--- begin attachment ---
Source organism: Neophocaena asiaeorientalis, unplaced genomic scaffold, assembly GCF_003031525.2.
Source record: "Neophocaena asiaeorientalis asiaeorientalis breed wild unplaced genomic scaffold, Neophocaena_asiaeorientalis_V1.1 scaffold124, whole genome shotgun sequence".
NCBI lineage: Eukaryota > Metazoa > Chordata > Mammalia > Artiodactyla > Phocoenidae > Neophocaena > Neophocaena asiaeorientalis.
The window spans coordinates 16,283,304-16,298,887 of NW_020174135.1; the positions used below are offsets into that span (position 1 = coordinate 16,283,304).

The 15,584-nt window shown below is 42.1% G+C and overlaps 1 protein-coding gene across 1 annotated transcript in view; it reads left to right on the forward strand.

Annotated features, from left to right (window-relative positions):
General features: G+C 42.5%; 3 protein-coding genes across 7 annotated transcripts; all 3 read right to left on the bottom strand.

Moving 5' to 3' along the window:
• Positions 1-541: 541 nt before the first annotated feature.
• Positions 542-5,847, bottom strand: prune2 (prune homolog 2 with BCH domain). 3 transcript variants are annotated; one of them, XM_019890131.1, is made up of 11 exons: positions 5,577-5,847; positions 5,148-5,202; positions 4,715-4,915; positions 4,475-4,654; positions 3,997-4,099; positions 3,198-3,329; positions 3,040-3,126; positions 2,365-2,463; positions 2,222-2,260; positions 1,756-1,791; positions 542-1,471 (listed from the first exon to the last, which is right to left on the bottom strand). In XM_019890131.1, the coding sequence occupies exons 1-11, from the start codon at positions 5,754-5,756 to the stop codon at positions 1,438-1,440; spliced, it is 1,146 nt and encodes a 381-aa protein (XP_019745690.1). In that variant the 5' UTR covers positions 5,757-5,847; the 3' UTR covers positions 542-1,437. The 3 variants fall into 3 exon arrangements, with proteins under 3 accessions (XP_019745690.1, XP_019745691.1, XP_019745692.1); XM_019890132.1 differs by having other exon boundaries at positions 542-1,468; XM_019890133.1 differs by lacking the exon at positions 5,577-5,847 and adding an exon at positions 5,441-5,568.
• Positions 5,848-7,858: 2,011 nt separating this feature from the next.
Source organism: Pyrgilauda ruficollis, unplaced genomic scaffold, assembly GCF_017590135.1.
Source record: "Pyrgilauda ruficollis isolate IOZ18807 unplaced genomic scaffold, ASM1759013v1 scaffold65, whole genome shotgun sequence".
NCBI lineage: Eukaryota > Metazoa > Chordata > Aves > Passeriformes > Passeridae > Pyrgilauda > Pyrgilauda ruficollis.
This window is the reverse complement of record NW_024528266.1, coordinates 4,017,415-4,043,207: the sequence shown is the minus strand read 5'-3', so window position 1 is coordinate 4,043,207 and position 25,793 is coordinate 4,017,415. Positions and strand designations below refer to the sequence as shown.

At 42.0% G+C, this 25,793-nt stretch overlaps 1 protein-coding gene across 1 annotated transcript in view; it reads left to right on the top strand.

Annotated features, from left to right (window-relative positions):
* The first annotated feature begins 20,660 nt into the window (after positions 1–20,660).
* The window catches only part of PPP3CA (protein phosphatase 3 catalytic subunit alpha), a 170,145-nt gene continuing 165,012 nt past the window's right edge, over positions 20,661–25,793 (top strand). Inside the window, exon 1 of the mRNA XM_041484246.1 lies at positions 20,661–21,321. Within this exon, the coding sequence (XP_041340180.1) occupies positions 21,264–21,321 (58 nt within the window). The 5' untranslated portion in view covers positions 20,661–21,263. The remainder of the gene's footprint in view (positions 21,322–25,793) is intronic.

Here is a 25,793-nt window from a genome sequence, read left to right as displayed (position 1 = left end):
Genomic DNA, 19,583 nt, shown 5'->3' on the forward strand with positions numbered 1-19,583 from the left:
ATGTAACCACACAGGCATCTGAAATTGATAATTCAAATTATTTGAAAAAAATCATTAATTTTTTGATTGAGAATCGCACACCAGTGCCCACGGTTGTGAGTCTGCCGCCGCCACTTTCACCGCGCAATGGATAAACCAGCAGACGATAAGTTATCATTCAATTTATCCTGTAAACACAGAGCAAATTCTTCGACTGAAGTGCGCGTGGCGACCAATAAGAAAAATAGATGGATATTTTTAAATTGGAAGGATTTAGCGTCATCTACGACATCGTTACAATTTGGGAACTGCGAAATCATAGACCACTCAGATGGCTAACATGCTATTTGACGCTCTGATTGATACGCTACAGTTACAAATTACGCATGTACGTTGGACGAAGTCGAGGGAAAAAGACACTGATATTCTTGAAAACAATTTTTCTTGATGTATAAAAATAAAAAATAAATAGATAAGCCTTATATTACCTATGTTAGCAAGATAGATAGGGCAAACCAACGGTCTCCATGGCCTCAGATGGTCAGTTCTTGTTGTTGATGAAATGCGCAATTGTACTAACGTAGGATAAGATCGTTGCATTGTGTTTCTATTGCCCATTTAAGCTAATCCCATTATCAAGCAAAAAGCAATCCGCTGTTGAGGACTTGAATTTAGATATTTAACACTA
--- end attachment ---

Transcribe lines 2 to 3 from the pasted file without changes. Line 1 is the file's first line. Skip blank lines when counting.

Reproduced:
Source record: "Neophocaena asiaeorientalis asiaeorientalis breed wild unplaced genomic scaffold, Neophocaena_asiaeorientalis_V1.1 scaffold124, whole genome shotgun sequence".
NCBI lineage: Eukaryota > Metazoa > Chordata > Mammalia > Artiodactyla > Phocoenidae > Neophocaena > Neophocaena asiaeorientalis.